Social media plays a significant role in the creative life of Tiffany Carlen. Every time she conquers a fear and says, “Yes!” to an opportunity taking her outside of her comfort zone, she posts for all her friends to see her step of faith.
For instance, last year she was panicked when she was invited to share her infectious, passionate country songs at the CMA Music Festival. “I don’t necessarily like being the center of attention,” Tiffany shared. But she’s learned to embrace the role she has to play in order to achieve success in her musical endeavors. Flipping an internal switch, she’s able to give people what she needs to deliver. Learning how to do that took years.
The moment the lesson settled in her heart was last summer, while recording vocals for her album, It’s A Girl Thing. She had tracked vocals once before, in 2014, when she joined a host of local musicians at Fort Worth Sound with Bart Rose. After sending the album off to Richard Dodd, a Grammy Award winning producer in Nashville, his honest feedback confirmed her gut feeling that her vocals had not matched the output of her musicians: Josh Rodgers on drums, Aden Bubeck on bass, Boo Massey on guitar and Milo Deering “on every stringed instrument you can imagine.” Richard encouraged her to revive the album by re-recording her vocals with coaching from him.
Destined for greater things, she worked her way up the corporate ladder, which brought her to Fort Worth. She then relocated to Lubbock to be with her husband, Todd Hurd. She found herself in an incredible music scene that was hard at first to break into, as Tiffany was traveling 85 percent of the time for her job. So she networked with Todd to build his law firm and weaved her way into the community.
She had also quit smoking. “That was one of the best things I did for my life, for my voice,” Tiffany said. She had an opportunity to sing in one of the shows at the Cactus Theater and met Jay Lemon, who has been her vocal coach for 12 years. “And Todd started pushing me to pursue my dream.” After joining a band in Lubbock, Tiffany made connections with songwriters, musicians and audiences from Lubbock to Stephenville to Fort Worth. When she moved back to this area seven years ago, she took time to find out who she was comfortable working with and who would respect her as a female artist. “It’s a challenging music scene for a woman. I had to make connections. Plus, I had babies,” she said. “My family is a welcome distraction, making for great mommy, wife, heartbreak and strife stories.”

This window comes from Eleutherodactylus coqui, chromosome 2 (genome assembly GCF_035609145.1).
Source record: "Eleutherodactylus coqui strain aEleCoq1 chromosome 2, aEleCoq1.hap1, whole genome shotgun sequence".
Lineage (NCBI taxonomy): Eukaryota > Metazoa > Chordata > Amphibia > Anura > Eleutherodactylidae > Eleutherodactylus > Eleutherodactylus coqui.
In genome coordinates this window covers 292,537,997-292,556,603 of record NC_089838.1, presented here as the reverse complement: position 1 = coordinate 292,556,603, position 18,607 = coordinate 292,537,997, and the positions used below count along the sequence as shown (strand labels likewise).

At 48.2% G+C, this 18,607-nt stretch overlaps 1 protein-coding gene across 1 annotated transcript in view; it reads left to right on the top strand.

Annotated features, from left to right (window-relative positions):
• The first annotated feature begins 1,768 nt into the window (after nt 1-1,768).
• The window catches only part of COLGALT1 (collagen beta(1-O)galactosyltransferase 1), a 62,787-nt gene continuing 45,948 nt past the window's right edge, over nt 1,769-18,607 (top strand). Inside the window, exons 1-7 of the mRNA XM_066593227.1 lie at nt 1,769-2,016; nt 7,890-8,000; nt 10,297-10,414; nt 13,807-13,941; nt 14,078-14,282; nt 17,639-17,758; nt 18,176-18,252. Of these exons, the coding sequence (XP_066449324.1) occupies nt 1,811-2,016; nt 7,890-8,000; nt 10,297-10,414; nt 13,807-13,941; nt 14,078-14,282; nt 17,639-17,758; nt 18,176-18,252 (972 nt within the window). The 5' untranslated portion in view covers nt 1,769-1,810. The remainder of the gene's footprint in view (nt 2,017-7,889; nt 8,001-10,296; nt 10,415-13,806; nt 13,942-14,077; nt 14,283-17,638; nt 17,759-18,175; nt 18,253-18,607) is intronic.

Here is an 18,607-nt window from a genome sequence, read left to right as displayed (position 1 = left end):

Tiffany had to start showing people what she could do. Her husband insisted she finally record her single, “It’s A Girl Thing,” and in 2012, the first version was released. A year-and-a-half later, she re-entered Fort Worth Sound to track “Texas Song.” She co-produced it with Bart Rose, and drummer Josh Rodgers convinced her to set dates for recording the album. “I had to force myself to have that ‘Yes!’ moment,” she remembered. “Saying ‘Yes!’ to myself was one of my greatest challenges, because I felt selfish.” At 42, Tiffany wanted her first album to reflect her ability
In a very pointed conversation, before stepping into the recording box in Nashville, Richard coached her to become an actress in front of the microphone. “You have to flip a switch. When you first write a song, all those feelings are raw,” Tiffany said. “Then, you get into the studio and have to bring yourself back to the moment when you wrote it, and I struggled with that.” Losing her mother gave her the deep emotion to bring her songs back to life. Roger coached her to create a fluid, fluent conversation with her lyrics. He challenged Tiffany to give him the guts of a song called “Nobody,” telling the story about being tired of feeling like the invisible woman. Roger said, “It’s powerful, but the impact isn’t there. You need to basically punch him in the face with your words!” The rewritten chorus, “Stop looking right through me, and take a look at the new me, ’cause I’m somebody baby,” now empowers every woman.
The album, It’s A Girl Thing, is out on the streets because Tiffany believes she is somebody. Following her mother’s entrepreneurial footsteps, she invented Tiffie Sleeves, in 2009, and operates her own business. She’s a self-proclaimed “bad juggler,” but makes it all work, even with her husband’s hectic law practice. “I’m really fortunate to have my mother-in-law, Diane,” Tiffany said, “picking up the pieces. My sister, Tamara, chips in, too.” Tiffany is inspiring her children to pursue their passions, as well, showing them they can make life work and accomplish anything, with purpose. To help her fight those ubiquitous fears about money, time and energy, Tiffany reads a daily devotional called The Confident Woman by Dr. Joyce Meyer. “It’s God talking to me: ‘Would you quit being so afraid? It’s doing nothing but freezing you. The devil works really hard trying to stop you from serving your greater purpose.’
I know God gave me a gift, and I have a responsibility to do what He wants me to do. God pushes me on.” And so, she keeps saying, “Yes!”
Written by Melissa Rawlins.